PETALING JAYA: An age-old debate over the marriage age of one of the wives of Prophet Muhammad has been renewed in Malaysia, after the parents of a 11-year-old girl in Kelantan defended their action of giving their daughter’s hand in marriage to a man three times older.
Vocal rights lawyer Siti Kasim says a root cause of Muslim child marriages in Malaysia is their acceptance of a claim that Prophet Muhammad had married one of his wives at a young age, despite Islamic scholars questioning the veracity of the hadith on which the claim is based.
“Protecting children must be the ultimate aim for our government and no religious edicts or beliefs must come into play.
“I will continue to assert that our new government must start a new narrative in expounding the true teachings of Islam,” Siti wrote on her Facebook, amid public outrage following 11-year-old Masaryu Mat Rashid’s marriage to a 41-year-old rubber tapper in Kelantan.
Parents of the girl, who are Thai citizens living in Gua Musang, have defended the marriage, in the face of condemnation from child rights activists as well as government leaders.
Putrajaya said it was forming a special task force on the issue of child marriages, with civil society activists urging the new government to urgently amend the laws to ensure the legal age for marriage is set at 18.
The current legal age for marriage under civil law is 18, while shariah courts are empowered to allow Muslim marriages at 16 or younger.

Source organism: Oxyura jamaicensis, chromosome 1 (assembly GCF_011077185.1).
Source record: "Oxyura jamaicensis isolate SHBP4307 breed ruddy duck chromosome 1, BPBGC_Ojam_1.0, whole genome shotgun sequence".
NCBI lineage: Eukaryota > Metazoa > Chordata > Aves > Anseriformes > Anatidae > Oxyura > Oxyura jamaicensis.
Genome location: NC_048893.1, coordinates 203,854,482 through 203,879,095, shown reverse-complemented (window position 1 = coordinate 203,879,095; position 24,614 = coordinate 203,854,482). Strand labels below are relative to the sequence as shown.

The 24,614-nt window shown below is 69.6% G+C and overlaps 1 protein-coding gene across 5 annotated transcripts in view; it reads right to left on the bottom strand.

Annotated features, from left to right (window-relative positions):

Khadija and Aisha’s correct age
Siti’s statement renews a debate among Muslim scholars and historians over the correct age of Aisha, as well as that of his first wife, Khadija.
It was said Khadija was 40 when the Prophet married her at the age of 24. She later gave birth to seven children. But major chroniclers of the life of the Prophet have challenged this notion, with some saying Khadija was only 28 when they married.
A similar debate continues over the age of Aisha. Some traditional scholars have accepted the claim that she was only six years of age when the Prophet married her. Other hadiths, or sayings attributed to the Prophet which form the basis of Islamic teachings, said Aisha was nine years old.
Prominent Muslim activist Dr Ahmad Farouk Musa, agreeing with Siti Kasim, said the excuse given by defenders of child marriages was nothing but to justify their own sexual desire.
“No modern moral standard could justify this blatant act of lust,” he told FMT. “This religion that is claimed to elevate the status of women is definitely a religion that is against any exploitation of the poor and the weak and of course helpless women and underaged girls.”
Farouk, who heads the Islamic Renaissance Front (IRF) challenged the argument by some Muslims that Islam does not prohibit the marriage of underage girls.
He said Islamic precepts and laws must be practised based on maqasid shariah, the principle of taking into account higher objectives for society’s common good.
“If people argue that the Sunnah did not prohibit marrying an underage girl, then the Sunnah also did not prohibit us from taking up slaves.
“But the higher intention of this religion or the maqasid is about the freedom of human beings from the bondage of slavery and elevating the status and protecting the women.
“Obviously marrying an underage girl goes against this maqasid,” said Farouk.